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It's time to finally send socialism to Hell
In a just and sensible world declaring yourself a socialist would be met with the same disgust that declaring yourself a Nazi engenders among those of good conscience, but unfortunately not even murderous ideologies get their just desserts. Writing in the Washington Post, Elizabeth Bruenig says that "it's time to give socialism a try." It would not be unreasonable to assume that it was a Washington Post editor who came up with the title for Bruenig's column and conveniently left off an illuminating and highly relevant last word: "again."
"It’s time to give socialism a try again" may not roll off the tongue as well, but it is more accurate. Believe it or not, socialism has been tried many times over. We have several real world examples of socialism being implemented, socialists cheering, inevitable shortages and starvation, repression and mass murder of civilians, and socialists suddenly declaring that it was never real socialism in the first place. The Soviet Union, Cuba, China, North Korea, and Venezuela to name a few countries that have suffered under the absurdities of socialism.
The economist Ludwig von Mises pointed out in an essay from 1920, Economic Calculation in the Socialist Commonwealth, that socialism is fundamentally flawed as an economic model because, given "public" ownership of all goods, there could be no rational calculation of prices for any goods, and so it would be impossible to rationally determine how any particular good should meet its most productive use, that use which would be most profitable and thus most highly desired in a free market economy, in the socialist economy. What this means is that the socialist central planner, however conceived, would have no way to judge how resources should be allocated within the economy, and the arbitrary decisions that would be made would inevitably lead to disaster.
Bruenig's argument, however, really has nothing to do with economics whatsoever, but rather rests on vague inanities about the nature of capitalism backed up by nothing. She asserts that capitalism "encourages and requires fierce individualism, self-interested disregard for the other, and resentment of arrangements into which one deposits more than he or she withdraws," or that under capitalism "everything collapses down to the level of the atomized individual."
Ludwig von Mises, on the contrary, writes in his magnum opus Human Action:
A man who chooses between drinking a glass of milk and a glass of a solution of potassium cyanide does not choose between two beverages; he chooses between life and death. A society that chooses between capitalism and socialism does not choose between two social systems; it chooses between social cooperation and the disintegration of society. Socialism is not an alternative to capitalism; it is an alternative to any system under which men can live as human beings.
Where Bruenig blames "capital" for perceived breakdowns in society (Which is really only to be found in the political realm, which is the opposite of capitalism), Mises says it's exactly the opposite. As previously pointed out, socialism is entirely unsustainable as an economic model, and it's when socialism inevitably begins to breakdown and you have deprivation, starvation, and suffering among the people that society begins to disintegrate. It's when you're suffering and hungry that you stop worrying about your fellow man because you're too concerned with getting food in your own stomach. Individuals and families become atomized when they don't know how they're going to feed their children or when they're afraid that the state is going to come along and arrest or even murder them if they try to feed themselves or their children outside of state-sanctioned means.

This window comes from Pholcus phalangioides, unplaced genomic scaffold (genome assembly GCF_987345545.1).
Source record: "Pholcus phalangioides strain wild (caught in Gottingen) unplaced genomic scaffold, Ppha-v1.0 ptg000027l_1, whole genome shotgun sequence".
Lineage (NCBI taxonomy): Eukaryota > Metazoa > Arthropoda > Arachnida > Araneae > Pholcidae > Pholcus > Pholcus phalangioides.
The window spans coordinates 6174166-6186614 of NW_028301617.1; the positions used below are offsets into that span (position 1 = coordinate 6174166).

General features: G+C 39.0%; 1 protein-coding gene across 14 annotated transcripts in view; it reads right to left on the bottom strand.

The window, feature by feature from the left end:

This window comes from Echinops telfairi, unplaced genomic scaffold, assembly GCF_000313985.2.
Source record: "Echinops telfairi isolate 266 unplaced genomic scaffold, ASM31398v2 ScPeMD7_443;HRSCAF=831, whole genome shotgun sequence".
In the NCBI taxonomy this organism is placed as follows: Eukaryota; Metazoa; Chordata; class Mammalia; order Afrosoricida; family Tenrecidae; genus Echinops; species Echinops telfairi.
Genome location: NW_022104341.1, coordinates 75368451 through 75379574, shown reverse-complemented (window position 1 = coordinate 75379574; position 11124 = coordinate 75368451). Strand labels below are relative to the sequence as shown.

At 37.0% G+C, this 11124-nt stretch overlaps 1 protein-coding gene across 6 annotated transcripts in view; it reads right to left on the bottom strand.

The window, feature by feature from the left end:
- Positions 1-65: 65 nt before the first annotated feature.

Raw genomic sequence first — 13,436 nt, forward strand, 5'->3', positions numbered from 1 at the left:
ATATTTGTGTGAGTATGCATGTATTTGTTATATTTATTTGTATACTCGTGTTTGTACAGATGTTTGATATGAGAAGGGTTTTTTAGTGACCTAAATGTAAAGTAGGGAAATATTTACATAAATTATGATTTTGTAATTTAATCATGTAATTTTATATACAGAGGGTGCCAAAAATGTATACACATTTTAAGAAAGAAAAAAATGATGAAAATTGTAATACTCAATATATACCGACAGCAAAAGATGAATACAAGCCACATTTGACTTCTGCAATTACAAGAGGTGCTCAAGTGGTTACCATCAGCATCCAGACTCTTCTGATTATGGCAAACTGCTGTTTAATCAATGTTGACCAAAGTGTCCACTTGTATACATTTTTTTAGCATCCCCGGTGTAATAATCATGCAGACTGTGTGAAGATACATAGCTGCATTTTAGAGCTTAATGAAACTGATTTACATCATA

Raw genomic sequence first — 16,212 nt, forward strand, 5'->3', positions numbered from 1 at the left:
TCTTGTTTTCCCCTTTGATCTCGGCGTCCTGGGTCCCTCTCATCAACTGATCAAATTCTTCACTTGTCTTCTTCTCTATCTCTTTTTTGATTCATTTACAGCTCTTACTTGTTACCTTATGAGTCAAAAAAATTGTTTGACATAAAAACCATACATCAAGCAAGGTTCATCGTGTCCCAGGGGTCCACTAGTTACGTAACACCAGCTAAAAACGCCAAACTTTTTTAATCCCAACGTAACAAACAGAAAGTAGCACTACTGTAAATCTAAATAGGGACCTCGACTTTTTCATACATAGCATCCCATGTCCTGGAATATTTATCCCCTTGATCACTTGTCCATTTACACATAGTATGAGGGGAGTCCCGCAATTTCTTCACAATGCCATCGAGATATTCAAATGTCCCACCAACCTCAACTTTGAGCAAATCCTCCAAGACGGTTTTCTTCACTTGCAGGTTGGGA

Under the abundance of capitalism, however, where even most of the poor among society have access to basic amenities like air conditioning, television, and refrigeration, society can flourish as people in general become more wealthy by cooperating peacefully with one another on a free market. And it's in a state of abundance that people feel free to be charitable toward their fellow man, when they can turn their attention to the problems of others without worrying about their own basic survival.
This is why the nature of capitalism is inherently social; the voluntary exchange of goods implies that there are other people to exchange with. The straw-men that Bruenig creates and the vices that she lays at the feet of capitalism are completely at odds with this undeniable fact. The fact that Bruenig can't differentiate between politics, where people use force to take from others (Hence the social unrest she claims to lament), and the free market, where people voluntarily exchange goods with one another for the enrichment of all, means she's probably not qualified to speak on either, which is to say nothing of her shilling for a disgusting ideology that meant suffering, terror, and death for millions of people and still does for far too many people today.